Responsive design is an essential part of website design in 2015. It is a web design building technique that gives users an easy to use and read website version regardless of the mobile device being used to view it. The uptake and the use of mobile devices and tablets for viewing website content has increased massively over the course of the past year, it is becoming easy to browse while out and about, while commuting or even in front of the TV to surf the Internet on a mobile device.
As a result of this, expectations for the mobile experience are also rapidly changing, no longer will users accept having to pinch and zoom in order to browse parts of the website, and to tap with the very tip of their finger on a minuscule web link then having to go back because they tapped on the one above accidentally.
Highlighting the importance of this from April 21, 2015 Google enacted large changes to its ranking algorithm with respects to the mobile friendliness of a website. As of the date of this post those changes are fast rolling out on websites that are not’s mobile friendly are being penalised, that is they are being dropped far down search rankings.
So my website is not mobile friendly, so what?
With upwards of 50% of all traffic to a website now being via a mobile device, this alone is a massive reason to ensure that your website passes Google’s test and is mobile friendly. If people can’t search for you on a mobile device because suddenly your website has been penalized, you will lose that traffic and that will really begin to add up.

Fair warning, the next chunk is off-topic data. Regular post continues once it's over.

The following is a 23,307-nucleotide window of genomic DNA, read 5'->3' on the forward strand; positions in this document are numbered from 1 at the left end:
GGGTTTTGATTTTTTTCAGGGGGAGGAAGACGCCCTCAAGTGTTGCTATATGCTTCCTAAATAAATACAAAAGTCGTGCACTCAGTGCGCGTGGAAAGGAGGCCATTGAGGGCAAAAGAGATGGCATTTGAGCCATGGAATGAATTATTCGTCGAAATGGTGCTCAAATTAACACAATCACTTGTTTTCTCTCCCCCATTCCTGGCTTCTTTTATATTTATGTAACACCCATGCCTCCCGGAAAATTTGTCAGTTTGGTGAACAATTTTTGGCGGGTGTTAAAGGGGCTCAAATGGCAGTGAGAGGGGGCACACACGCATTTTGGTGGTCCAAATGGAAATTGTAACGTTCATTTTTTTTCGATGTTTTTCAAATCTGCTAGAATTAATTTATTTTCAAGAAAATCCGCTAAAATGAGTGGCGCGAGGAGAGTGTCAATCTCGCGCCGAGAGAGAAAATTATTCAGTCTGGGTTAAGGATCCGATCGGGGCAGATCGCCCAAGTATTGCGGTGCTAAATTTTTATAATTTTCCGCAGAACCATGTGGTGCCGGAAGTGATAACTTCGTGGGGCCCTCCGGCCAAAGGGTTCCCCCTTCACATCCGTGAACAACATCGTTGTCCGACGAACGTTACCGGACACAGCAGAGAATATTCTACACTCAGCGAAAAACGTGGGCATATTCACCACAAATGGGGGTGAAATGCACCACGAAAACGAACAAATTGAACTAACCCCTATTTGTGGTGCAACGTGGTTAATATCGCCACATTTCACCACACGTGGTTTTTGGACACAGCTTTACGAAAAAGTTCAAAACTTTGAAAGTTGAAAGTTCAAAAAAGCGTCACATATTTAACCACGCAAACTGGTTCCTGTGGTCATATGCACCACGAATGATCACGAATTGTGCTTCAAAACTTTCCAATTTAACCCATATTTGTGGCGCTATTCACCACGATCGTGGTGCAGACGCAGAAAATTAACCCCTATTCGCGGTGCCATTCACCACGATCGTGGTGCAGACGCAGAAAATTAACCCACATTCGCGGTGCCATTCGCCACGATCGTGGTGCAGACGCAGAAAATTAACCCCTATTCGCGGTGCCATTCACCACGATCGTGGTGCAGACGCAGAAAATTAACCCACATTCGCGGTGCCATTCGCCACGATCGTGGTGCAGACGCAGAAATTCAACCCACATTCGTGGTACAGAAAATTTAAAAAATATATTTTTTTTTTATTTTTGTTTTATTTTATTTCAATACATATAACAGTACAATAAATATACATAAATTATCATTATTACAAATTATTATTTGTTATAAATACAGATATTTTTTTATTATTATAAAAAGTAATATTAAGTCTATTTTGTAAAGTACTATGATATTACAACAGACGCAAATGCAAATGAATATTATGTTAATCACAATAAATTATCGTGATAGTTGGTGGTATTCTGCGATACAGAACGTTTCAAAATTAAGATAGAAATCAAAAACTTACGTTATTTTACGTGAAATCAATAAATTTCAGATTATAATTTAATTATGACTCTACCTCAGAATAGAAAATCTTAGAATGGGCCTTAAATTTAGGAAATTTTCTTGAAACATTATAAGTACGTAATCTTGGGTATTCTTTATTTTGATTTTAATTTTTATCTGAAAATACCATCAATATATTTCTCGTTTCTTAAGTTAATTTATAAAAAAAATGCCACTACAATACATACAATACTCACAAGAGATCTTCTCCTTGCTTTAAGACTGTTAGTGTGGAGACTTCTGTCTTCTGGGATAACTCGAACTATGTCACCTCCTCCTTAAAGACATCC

Go and check your Google analytics or other website reporting software and you should be out to see exactly how much your website traffic is via a mobile device (bear in mind tablets too are considered mobile devices).
This change has been enforced because Google wants to ensure that web visitors get a user friendly experience even on a small mobile phone.
Generally and basically speaking responsive design is a structure that allows an adaptive website to be created – one that responds to what is being viewed with. So instead of being wide like a typical website being viewed on a desktop computer, on a mobile phone that same website will have its content reorganised more like a tower.
At natiive all our web site projects for the past year or so have been developed and delivered around a responsive framework. But for the many sites online that are not mobile friendly, this update has to be viewed as one of the necessary maintenance upgrades or feature upgrades that just has to be done. It should be part of an online awareness strategy, so that you understand those key elements that your website needs in order to be working for you.